The global marketing of English and the contribution it makes to maintain the English language’s position as the global lingua franca is a topic that attracts much debate. As highlighted by Schneider (2011, p.213), opinions on the matter are divided, and the UK is either applauded for promoting a language with political and social prestige or held accountable for the deaths of lesser languages and cultures.
Language, as outlined by Graddol (2007, p.257), is the foremost expression of cultural identity. With an increasing number of people opting to learn English, it is plausible that lesser languages and the cultures paired with them may be ignored and eventually even forgotten about, justifying why marketing global English may be viewed as linguistic and cultural imperialism.
In some cases, English is imposed on non-native speakers, as discovered by Boussebaa and Brown in their 2016 study of the French University, FrenchU. In order to increase the number of publications produced in English, FrenchU reportedly began pressuring their French employees to work in English and employed a strict regime to enforce this (Boussebaa and Brown, 2016, p.11). Boussebaa and Brown learnt that many employees felt that they had to discipline themselves to “fit the identity mould” that was being imposed on them (2016, p.18) and stated that this left them feeling as though they were losing their individual French identities, in favour of institutional English identities (2016, p.18). This firmly indicates how the promotion of English can be culturally imperialistic, and, as argued by Boussebaa and Brown, acts as an example of “Englishization”: the creation of a situation where native English speakers gain status whilst non-native speakers consequently lose status (2016, p.16).
Nevertheless, it must be noted that it is not only non-natives who have been affected by the central position of English. As reported by Galloway and Rose, in recent years there has been a reduction in the number of English students opting to study a second language (2015, p.58). With English being an official or co-official language in one third of the world’s countries (Galloway and Rose, 2015, p.54), English people often no longer deem it essential to learn other languages, expecting non-native speakers to conform to the ‘global lingua franca’ instead of having the skill to communicate with them in an alternate language.
With regards to this, however, Johnson makes the point that the decreased number of English people learning a second language has caused the ability in another language to become more special, due to its rareness (2009, p.141). Aptitude in another language is viewed as more valuable for employment, which could potentially encourage ambitious young English people to learn a second language.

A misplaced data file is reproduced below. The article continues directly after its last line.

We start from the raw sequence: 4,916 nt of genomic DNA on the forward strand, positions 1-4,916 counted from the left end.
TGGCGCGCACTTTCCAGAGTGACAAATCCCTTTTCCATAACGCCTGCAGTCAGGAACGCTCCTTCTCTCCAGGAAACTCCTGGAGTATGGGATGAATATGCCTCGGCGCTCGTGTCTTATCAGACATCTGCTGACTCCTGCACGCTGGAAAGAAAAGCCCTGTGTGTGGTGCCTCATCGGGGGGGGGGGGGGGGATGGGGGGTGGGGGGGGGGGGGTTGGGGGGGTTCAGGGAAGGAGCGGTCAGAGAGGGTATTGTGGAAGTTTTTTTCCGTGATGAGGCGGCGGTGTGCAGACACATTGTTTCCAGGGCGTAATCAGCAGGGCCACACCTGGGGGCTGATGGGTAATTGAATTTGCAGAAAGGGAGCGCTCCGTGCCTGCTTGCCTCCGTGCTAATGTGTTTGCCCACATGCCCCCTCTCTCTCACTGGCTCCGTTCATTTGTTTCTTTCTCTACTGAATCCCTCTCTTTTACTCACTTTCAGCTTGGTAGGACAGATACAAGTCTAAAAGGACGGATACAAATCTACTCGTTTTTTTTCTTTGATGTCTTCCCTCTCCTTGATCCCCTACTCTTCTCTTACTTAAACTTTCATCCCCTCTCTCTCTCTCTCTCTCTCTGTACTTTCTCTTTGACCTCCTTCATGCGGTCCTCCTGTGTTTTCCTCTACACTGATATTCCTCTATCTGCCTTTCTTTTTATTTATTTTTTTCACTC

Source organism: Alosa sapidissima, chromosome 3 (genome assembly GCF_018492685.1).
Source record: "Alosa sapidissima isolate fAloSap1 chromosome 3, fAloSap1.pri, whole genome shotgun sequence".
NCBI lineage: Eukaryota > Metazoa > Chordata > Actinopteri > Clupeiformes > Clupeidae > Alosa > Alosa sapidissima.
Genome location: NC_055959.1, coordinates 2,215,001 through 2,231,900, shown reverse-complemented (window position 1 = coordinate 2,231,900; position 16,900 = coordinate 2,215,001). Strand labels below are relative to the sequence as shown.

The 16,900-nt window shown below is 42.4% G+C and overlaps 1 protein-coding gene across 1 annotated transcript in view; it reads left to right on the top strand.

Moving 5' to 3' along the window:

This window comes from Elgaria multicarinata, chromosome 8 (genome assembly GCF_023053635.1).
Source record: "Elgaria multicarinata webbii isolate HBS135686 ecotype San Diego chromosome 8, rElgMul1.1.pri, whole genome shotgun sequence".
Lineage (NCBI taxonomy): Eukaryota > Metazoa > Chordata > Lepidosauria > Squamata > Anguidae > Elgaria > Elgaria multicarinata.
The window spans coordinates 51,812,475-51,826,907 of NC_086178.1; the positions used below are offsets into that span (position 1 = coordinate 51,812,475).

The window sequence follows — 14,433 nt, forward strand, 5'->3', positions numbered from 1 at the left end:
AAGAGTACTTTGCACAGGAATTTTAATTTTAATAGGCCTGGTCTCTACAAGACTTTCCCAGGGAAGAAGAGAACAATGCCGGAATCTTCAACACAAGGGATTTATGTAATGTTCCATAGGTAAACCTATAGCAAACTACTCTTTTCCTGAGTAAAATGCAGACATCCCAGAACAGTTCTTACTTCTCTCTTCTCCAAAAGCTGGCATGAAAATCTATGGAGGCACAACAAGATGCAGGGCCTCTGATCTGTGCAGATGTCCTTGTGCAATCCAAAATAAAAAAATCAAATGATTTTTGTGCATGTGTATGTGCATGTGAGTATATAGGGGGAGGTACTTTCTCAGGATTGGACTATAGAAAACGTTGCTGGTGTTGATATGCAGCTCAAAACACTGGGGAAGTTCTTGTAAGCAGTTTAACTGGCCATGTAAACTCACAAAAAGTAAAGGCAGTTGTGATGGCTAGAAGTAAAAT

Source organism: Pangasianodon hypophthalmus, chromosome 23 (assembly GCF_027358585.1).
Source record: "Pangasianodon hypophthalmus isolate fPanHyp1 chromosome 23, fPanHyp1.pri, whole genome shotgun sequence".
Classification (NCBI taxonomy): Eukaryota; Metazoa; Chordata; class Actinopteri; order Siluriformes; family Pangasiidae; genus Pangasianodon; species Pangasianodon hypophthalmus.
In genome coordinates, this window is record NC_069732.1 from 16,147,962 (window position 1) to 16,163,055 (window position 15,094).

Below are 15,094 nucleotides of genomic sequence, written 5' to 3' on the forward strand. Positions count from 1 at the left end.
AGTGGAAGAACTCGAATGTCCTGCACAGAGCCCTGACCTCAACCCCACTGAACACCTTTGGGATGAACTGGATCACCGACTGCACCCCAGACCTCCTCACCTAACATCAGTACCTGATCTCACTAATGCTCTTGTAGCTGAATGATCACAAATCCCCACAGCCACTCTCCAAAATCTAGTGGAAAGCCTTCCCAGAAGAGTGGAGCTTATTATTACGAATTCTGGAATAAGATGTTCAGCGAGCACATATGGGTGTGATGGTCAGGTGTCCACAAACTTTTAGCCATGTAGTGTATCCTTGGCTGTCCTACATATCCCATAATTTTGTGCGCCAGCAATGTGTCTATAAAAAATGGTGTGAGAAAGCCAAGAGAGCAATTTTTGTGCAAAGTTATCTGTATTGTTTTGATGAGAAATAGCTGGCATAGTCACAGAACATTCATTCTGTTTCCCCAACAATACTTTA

Additionally, Johnson offers further positives for the global marketing of English, arguing that, for many non-natives, knowledge of English can be a way of gaining better career and economic prospects (2009, p.133). As Johnson (2009, p.139) highlights, the promotion of English therefore cannot be culturally imperialistic, as people are choosing to learn English, and are not doing so with the intention of ignoring their own culture, but are merely striving for better lives.
Similarly, those promoting English globally are infrequently doing so with the aim of pushing out lesser cultures and languages in favour of English. In most cases, global English is marketed due to the economic benefits it brings the country. ELT textbook production is a multi-million pound industry, which, as Gray (2012, p.97) believes , makes a case for promoting English.
Furthermore, global English is promoted due to the vital role it plays in international communication. Galloway and Rose (2015, p.54) make the point that global English is frequently used as the common language for global political gatherings, greatly aiding international diplomacy and the worldwide economy as a result. Likewise, global English is the official language for air control and helps to reduce issues with transportation industries (Galloway and Rose, 2015, p.55), indicating that there are many benefits to having a global lingua franca and that the promotion of it cannot always be regarded as cultural imperialism.
With regards to this subject, it must be noted that there is no ‘right or wrong’ answer, and that these arguments are only a handful of the views on marketing global English. According to Graddol (2007, p.271), it is likely that English will maintain its position as the global lingua franca – meaning that it is highly likely that further alternative outlooks on marketing global English will emerge.
EMILY BOLAND, English Language undergraduate, University of Chester, UK
Gray, J. (2012). Neoliberalism, celebrity and aspirational content in English language teaching textbooks for the global market. In D. Block., J. Gray & M. Holborow (Eds.) (2012), Neoliberalism and applied linguistics (pp. 86-113). London, United Kingdom: Routledge